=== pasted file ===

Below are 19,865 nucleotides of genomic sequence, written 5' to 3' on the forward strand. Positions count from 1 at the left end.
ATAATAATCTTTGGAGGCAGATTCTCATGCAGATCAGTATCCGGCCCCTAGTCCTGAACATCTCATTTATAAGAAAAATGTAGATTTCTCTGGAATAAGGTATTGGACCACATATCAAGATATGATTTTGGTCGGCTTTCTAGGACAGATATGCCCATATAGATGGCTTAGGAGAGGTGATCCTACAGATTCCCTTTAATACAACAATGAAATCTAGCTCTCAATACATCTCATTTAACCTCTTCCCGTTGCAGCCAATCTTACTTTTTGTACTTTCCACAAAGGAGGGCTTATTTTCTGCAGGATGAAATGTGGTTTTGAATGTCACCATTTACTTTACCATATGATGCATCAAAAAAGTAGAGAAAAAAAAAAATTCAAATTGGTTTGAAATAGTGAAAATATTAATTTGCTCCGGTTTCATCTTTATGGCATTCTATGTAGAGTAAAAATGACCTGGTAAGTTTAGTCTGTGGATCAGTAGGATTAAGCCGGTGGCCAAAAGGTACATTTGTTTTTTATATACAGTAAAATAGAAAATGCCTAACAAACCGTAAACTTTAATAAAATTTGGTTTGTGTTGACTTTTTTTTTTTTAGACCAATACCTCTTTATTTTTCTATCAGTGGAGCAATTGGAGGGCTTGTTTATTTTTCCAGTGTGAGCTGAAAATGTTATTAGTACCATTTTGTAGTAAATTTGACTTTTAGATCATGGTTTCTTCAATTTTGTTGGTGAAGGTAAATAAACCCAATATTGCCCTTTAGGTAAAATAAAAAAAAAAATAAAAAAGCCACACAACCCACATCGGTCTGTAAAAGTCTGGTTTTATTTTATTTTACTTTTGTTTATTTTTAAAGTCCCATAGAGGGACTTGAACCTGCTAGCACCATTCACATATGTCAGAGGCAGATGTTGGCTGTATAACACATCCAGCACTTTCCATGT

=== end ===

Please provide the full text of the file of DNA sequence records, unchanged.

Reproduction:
Below are 19,865 nucleotides of genomic sequence, written 5' to 3' on the forward strand. Positions count from 1 at the left end.
ATAATAATCTTTGGAGGCAGATTCTCATGCAGATCAGTATCCGGCCCCTAGTCCTGAACATCTCATTTATAAGAAAAATGTAGATTTCTCTGGAATAAGGTATTGGACCACATATCAAGATATGATTTTGGTCGGCTTTCTAGGACAGATATGCCCATATAGATGGCTTAGGAGAGGTGATCCTACAGATTCCCTTTAATACAACAATGAAATCTAGCTCTCAATACATCTCATTTAACCTCTTCCCGTTGCAGCCAATCTTACTTTTTGTACTTTCCACAAAGGAGGGCTTATTTTCTGCAGGATGAAATGTGGTTTTGAATGTCACCATTTACTTTACCATATGATGCATCAAAAAAGTAGAGAAAAAAAAAAATTCAAATTGGTTTGAAATAGTGAAAATATTAATTTGCTCCGGTTTCATCTTTATGGCATTCTATGTAGAGTAAAAATGACCTGGTAAGTTTAGTCTGTGGATCAGTAGGATTAAGCCGGTGGCCAAAAGGTACATTTGTTTTTTATATACAGTAAAATAGAAAATGCCTAACAAACCGTAAACTTTAATAAAATTTGGTTTGTGTTGACTTTTTTTTTTTTAGACCAATACCTCTTTATTTTTCTATCAGTGGAGCAATTGGAGGGCTTGTTTATTTTTCCAGTGTGAGCTGAAAATGTTATTAGTACCATTTTGTAGTAAATTTGACTTTTAGATCATGGTTTCTTCAATTTTGTTGGTGAAGGTAAATAAACCCAATATTGCCCTTTAGGTAAAATAAAAAAAAAAATAAAAAAGCCACACAACCCACATCGGTCTGTAAAAGTCTGGTTTTATTTTATTTTACTTTTGTTTATTTTTAAAGTCCCATAGAGGGACTTGAACCTGCTAGCACCATTCACATATGTCAGAGGCAGATGTTGGCTGTATAACACATCCAGCACTTTCCATGT